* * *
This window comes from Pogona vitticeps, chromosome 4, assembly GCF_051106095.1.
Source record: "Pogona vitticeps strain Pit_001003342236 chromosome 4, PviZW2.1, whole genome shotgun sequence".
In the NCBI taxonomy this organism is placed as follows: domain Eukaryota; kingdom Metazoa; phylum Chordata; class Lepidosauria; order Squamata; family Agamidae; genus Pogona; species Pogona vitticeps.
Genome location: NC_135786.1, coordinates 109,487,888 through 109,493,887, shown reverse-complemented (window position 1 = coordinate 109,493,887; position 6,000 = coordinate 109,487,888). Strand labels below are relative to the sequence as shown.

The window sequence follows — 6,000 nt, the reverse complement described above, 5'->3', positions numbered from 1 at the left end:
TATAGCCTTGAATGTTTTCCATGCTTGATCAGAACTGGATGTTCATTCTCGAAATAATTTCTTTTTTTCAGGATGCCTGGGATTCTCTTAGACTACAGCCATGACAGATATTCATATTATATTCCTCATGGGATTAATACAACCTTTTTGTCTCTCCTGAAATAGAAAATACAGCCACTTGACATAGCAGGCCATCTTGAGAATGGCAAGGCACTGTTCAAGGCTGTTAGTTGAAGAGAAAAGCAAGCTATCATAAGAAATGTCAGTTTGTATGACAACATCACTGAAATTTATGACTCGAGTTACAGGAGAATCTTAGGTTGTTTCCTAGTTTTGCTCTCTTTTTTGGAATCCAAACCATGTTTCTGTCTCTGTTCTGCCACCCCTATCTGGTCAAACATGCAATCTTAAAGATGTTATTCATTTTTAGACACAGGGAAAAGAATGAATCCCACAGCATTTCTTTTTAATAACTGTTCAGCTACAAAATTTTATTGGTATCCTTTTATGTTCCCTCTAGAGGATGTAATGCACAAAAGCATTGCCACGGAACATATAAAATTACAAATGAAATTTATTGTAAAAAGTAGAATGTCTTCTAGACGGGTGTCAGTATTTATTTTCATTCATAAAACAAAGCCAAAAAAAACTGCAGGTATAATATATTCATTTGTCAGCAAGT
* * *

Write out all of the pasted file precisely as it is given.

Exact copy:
This window comes from Pogona vitticeps, chromosome 4, assembly GCF_051106095.1.
Source record: "Pogona vitticeps strain Pit_001003342236 chromosome 4, PviZW2.1, whole genome shotgun sequence".
In the NCBI taxonomy this organism is placed as follows: domain Eukaryota; kingdom Metazoa; phylum Chordata; class Lepidosauria; order Squamata; family Agamidae; genus Pogona; species Pogona vitticeps.
Genome location: NC_135786.1, coordinates 109,487,888 through 109,493,887, shown reverse-complemented (window position 1 = coordinate 109,493,887; position 6,000 = coordinate 109,487,888). Strand labels below are relative to the sequence as shown.

The window sequence follows — 6,000 nt, the reverse complement described above, 5'->3', positions numbered from 1 at the left end:
TATAGCCTTGAATGTTTTCCATGCTTGATCAGAACTGGATGTTCATTCTCGAAATAATTTCTTTTTTTCAGGATGCCTGGGATTCTCTTAGACTACAGCCATGACAGATATTCATATTATATTCCTCATGGGATTAATACAACCTTTTTGTCTCTCCTGAAATAGAAAATACAGCCACTTGACATAGCAGGCCATCTTGAGAATGGCAAGGCACTGTTCAAGGCTGTTAGTTGAAGAGAAAAGCAAGCTATCATAAGAAATGTCAGTTTGTATGACAACATCACTGAAATTTATGACTCGAGTTACAGGAGAATCTTAGGTTGTTTCCTAGTTTTGCTCTCTTTTTTGGAATCCAAACCATGTTTCTGTCTCTGTTCTGCCACCCCTATCTGGTCAAACATGCAATCTTAAAGATGTTATTCATTTTTAGACACAGGGAAAAGAATGAATCCCACAGCATTTCTTTTTAATAACTGTTCAGCTACAAAATTTTATTGGTATCCTTTTATGTTCCCTCTAGAGGATGTAATGCACAAAAGCATTGCCACGGAACATATAAAATTACAAATGAAATTTATTGTAAAAAGTAGAATGTCTTCTAGACGGGTGTCAGTATTTATTTTCATTCATAAAACAAAGCCAAAAAAAACTGCAGGTATAATATATTCATTTGTCAGCAAGT